Many of Rogan’s male listeners also don’t want to be sheltered from these perspectives and appreciate Rogan’s willingness to share them, but for his female fans, who tend to feel more coddled and overprotected, this appeal may be even stronger. “He doesn’t pander to me as a woman,” says Carrie Aulenbacher, a 41-year-old writer. “I don’t necessarily mean that I agree with everything Milo Yiannopoulos or Gavin McInnes are about. But how can I understand them and their work if I can never sit down and hear them talk in-depth?”
Part of this appears to be rooted in a fundamental misunderstanding as to why these people have been deplatformed in the first place. Best-case scenario, the person conducting the interview successfully proves the Milos of the world wrong, but they cannot guarantee they still won’t rally people. It’s not that other podcast hosts and journalists don’t want to give these nut jobs enough rhetorical rope to hang themselves, it’s that the risk or recruitment outweighs the reward of an interesting debate. Consider the intensity of the comment section for JRE episode 877 featuring Jordan Peterson. “Listening to Dr. Peterson is like having the father I never had. I appreciate everything he says. It’s like therapy and guidance,” YouTuber Myki S wrote.
“I’d never heard of Jordan Peterson 4 days ago. Now I’m listening to him talk 6 hours a day,” Stonewall Popincrop added.
Similar to Rogan’s approach to masculinity, booking guests like Peterson seems like an edgy, new move but it’s more old school than anything. For instance, his fans largely reject social justice warriors and safe spaces, but seek shelter in an echo chamber of mostly angry white guys. (Of the five women I interviewed, all were white.) Episodes that spread the gospel according to these men may get significantly more clicks and downloads, but there’s nothing exactly radical about letting them speak.
Still, Kelly Wilson, a 37-year-old nurse, mother and Christian who got into JRE to bond with her husband, listens because Rogan doesn’t tell her what she wants to hear. “I’m not the typical fan base, but that’s what is so great about his delivery,” Wilson tells me. “Some people just want to listen to others who share their same beliefs, and many feminists may not like his position on some things.” Alexis Alger, 29, feels the same, adding that sex appeal doesn’t hurt Rogan’s cause either. “He hosts important and challenging people that make you think deeply. He really is great, not to mention a total stud,” she says.
I, in fact, could only find one female listener who didn’t qualify Rogan’s booking habits as a positive. “It’s unfortunate he has people on like Gavin McInnes, or will go out of his way to say there’s no gender pay gap,” says Hannah Harkness, a 30-year-old comedian and podcaster. She is, however, a fan of Rogan’s work advocating for psychedelics, meditation, float tanks, introspection, expanded consciousness and mental health. She even brought her mom to a sensory deprivation tank after listening to the show. “I can’t point to a person who has done as much to bring psychedelic and DMT research into culture at the moment.”
Rogan’s interest in psychedelics might also help contextualize his more troublesome aspects, Harkness explains. Namely, since he’s done so much DMT, a chemical hallucinogenic that Rogan starred in a documentary about, it’s possible that identity politics, cancel culture, political correctness and other aspects of consensus reality mean little to him. “If you want to create a person who’s extremely out-of-touch with struggle, ideally they’d be extremely rich, have a cult of personality around them and they’d be on a shit-load of dissociative drugs,” she says, noting she doesn’t know Rogan personally, and so, she can’t say for certain. “This is just my armchair diagnosis.”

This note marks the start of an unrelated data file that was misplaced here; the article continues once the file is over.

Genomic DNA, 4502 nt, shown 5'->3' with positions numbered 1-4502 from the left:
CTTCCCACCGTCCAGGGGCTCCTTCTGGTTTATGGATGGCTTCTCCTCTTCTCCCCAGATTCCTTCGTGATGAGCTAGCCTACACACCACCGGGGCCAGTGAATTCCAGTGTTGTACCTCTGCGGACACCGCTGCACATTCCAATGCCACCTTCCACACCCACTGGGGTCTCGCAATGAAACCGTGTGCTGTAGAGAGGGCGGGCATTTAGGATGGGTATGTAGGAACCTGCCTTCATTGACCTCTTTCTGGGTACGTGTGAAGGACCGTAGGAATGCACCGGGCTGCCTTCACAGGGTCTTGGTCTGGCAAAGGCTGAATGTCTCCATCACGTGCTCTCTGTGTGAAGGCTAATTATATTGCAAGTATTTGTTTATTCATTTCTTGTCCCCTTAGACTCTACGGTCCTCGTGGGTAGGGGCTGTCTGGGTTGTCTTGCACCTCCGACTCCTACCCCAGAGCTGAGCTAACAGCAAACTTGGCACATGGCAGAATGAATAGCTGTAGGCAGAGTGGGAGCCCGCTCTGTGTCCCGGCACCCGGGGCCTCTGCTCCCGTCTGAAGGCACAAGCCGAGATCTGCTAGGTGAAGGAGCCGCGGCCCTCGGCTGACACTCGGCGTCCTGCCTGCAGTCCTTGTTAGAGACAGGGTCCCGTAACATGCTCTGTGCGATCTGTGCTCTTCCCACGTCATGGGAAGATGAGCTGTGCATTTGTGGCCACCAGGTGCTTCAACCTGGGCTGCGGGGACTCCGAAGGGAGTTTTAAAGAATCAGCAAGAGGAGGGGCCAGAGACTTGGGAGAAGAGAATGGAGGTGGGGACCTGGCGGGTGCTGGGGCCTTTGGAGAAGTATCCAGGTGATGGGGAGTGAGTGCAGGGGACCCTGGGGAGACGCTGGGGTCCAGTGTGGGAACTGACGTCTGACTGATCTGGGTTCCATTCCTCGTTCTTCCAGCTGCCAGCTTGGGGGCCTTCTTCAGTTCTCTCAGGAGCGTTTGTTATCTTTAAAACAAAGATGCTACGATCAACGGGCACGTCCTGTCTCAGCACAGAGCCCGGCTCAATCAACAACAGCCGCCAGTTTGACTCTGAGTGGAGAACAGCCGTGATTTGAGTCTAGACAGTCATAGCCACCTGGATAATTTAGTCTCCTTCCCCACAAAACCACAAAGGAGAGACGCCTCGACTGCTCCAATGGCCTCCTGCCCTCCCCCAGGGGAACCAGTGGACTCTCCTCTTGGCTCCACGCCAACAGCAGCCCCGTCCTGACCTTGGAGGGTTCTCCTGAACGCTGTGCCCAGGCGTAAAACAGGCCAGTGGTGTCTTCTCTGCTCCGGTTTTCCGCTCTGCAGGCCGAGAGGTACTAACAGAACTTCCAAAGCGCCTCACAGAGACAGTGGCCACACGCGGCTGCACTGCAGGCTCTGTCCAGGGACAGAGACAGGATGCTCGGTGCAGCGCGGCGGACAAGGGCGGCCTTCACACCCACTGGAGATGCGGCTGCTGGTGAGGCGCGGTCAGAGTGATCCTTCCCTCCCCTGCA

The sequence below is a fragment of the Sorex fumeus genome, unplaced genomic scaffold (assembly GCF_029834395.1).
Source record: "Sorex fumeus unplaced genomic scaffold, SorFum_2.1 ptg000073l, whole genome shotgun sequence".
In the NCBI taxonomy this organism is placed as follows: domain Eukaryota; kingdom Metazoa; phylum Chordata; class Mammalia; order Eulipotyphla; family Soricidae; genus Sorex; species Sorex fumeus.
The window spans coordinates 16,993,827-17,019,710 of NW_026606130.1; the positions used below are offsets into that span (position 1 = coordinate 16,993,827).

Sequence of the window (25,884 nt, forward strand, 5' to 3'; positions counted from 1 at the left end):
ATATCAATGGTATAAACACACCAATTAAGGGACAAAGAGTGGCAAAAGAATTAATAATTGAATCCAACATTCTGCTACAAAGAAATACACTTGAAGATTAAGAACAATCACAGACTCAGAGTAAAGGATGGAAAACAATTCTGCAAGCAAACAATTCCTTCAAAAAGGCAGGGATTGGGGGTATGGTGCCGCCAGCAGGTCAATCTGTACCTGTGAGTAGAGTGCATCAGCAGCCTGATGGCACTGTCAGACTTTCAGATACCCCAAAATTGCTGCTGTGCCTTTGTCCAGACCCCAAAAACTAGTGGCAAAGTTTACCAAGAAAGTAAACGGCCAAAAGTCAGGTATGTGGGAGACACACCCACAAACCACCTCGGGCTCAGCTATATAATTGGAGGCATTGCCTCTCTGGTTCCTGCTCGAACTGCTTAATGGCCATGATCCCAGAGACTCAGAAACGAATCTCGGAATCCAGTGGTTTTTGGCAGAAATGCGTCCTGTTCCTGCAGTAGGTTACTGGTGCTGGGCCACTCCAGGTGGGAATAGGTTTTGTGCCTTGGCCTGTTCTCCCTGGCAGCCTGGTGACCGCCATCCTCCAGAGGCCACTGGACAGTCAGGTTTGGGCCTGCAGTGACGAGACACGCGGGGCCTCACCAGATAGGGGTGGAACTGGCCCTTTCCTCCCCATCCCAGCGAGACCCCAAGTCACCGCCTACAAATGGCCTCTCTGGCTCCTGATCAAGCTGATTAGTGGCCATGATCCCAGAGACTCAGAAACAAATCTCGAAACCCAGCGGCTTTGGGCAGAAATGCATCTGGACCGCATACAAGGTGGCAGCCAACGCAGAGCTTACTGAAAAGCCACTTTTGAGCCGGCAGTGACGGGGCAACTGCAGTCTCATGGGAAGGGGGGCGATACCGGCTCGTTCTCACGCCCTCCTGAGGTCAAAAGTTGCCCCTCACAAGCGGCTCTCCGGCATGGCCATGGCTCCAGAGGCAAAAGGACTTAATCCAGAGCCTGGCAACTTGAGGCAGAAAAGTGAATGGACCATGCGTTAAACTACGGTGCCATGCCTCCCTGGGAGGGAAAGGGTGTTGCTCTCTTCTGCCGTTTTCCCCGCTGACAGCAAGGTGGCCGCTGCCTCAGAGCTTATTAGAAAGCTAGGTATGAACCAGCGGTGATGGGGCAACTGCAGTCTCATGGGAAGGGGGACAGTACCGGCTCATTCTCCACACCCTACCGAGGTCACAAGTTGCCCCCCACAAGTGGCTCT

Either way, to Harkness, the potential positive impact of Rogan’s advocacy for psychedelics outweighs the potential negative impact of some of his other soapboxes. She’s cautious about evangelizing the show and doesn’t think of him as a guru per se, but compares his shortcomings to them, along with the upside of what he’s saying. “There’s also a lot of krishna consciousness and yoga teaching guru type people who have sexually abused people. It doesn’t surprise me that he’s a krishna consciousness adjacent guy because they have a huge problem with misogyny,” Harkness tells me. “But that doesn’t mean the whole thing is irrelevant or that chanting doesn’t help or that sensory deprivation tanks don’t work or that LSD can’t help with PTSD.”
In terms of a positive impact for women specifically, Rogan has done a lot to prop up female comedians over the years. His first female guest ever, comedian Esther Povitsky, subsequently appeared on Crazy Ex-Girlfriend and Dollface, as well as created and co-starred in the series Alone Together. Not to mention, about one hour and eight minutes into a recent episode with comedian Annie Lederman, Rogan became visibly upset about being associated with the alt-right. He acknowledged that booking McInnes was a mistake, and that in retrospect, there’s actually little value in hearing these men out. “There’s a lot of these people that go on shows and try to reinvent themselves in a disingenuous way. And they try to whitewash what they’re doing and whitewash their past,” Rogan says, in reference to the McInnes episode. “The idea is that you’re helping them recruit people.”
It’s worth nothing as well that McInnes and Yiannopoulos haven’t been back on the show in three to four years. It’s possible that Rogan is learning how to wield his platform in a more responsible way. Not that it bothers his female following either way. “It sucks that some of his views suck, and I’m not going to condone them,” Harkness adds. “But I’m glad he’s convincing a bunch of bros to get into sensory deprivation tanks and think. That’s valuable.”